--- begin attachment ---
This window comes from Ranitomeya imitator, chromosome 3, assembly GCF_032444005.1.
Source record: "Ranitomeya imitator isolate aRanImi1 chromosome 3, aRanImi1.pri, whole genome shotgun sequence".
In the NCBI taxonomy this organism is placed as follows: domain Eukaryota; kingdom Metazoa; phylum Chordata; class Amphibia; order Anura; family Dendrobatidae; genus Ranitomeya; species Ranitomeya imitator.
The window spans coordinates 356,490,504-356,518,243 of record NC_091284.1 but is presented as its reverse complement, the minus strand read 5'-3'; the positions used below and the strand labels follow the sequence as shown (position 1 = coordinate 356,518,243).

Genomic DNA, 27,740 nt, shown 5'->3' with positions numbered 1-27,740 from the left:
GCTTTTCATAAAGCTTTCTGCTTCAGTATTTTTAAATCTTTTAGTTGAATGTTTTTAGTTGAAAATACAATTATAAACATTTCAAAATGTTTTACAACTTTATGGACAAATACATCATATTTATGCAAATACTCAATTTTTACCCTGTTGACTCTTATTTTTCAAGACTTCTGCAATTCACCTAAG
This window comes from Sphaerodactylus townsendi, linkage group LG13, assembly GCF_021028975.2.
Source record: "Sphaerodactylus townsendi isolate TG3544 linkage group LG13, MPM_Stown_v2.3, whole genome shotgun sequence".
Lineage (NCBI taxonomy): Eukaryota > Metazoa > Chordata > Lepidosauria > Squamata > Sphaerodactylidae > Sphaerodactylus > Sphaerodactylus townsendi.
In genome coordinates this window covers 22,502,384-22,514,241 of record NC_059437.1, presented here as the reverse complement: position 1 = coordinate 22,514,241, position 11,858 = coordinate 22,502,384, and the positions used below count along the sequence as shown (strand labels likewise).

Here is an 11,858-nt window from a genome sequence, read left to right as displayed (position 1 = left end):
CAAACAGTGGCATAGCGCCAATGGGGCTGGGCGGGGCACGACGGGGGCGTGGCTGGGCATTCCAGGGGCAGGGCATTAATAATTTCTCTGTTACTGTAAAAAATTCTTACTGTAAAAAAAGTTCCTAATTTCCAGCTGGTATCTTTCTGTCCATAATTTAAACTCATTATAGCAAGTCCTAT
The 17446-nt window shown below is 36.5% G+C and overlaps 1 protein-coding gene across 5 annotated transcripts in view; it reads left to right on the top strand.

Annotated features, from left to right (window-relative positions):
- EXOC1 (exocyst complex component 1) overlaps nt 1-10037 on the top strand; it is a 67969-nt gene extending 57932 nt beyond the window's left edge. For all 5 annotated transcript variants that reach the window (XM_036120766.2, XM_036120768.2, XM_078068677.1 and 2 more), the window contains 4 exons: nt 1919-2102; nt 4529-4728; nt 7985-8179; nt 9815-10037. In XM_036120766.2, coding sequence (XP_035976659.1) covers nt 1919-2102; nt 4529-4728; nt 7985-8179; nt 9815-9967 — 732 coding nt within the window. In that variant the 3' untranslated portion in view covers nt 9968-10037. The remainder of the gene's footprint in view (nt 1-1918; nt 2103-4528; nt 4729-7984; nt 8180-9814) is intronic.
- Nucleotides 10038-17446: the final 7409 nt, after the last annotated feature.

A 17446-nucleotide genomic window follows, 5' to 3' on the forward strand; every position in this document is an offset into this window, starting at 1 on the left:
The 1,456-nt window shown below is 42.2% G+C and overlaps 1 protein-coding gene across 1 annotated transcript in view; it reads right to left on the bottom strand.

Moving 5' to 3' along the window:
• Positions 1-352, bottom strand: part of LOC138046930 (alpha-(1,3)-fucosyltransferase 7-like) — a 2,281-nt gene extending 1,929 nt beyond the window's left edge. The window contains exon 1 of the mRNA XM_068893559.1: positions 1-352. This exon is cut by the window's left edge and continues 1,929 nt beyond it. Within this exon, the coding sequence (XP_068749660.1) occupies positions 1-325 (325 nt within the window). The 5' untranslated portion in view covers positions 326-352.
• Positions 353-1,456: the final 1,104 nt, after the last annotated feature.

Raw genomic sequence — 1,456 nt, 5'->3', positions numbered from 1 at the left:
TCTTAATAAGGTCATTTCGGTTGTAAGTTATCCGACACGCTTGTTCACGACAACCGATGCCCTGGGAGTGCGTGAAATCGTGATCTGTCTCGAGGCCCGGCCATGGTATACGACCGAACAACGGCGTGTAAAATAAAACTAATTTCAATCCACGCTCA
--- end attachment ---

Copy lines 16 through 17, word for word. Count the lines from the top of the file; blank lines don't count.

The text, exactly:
- Nucleotides 10038-17446: the final 7409 nt, after the last annotated feature.

A 17446-nucleotide genomic window follows, 5' to 3' on the forward strand; every position in this document is an offset into this window, starting at 1 on the left: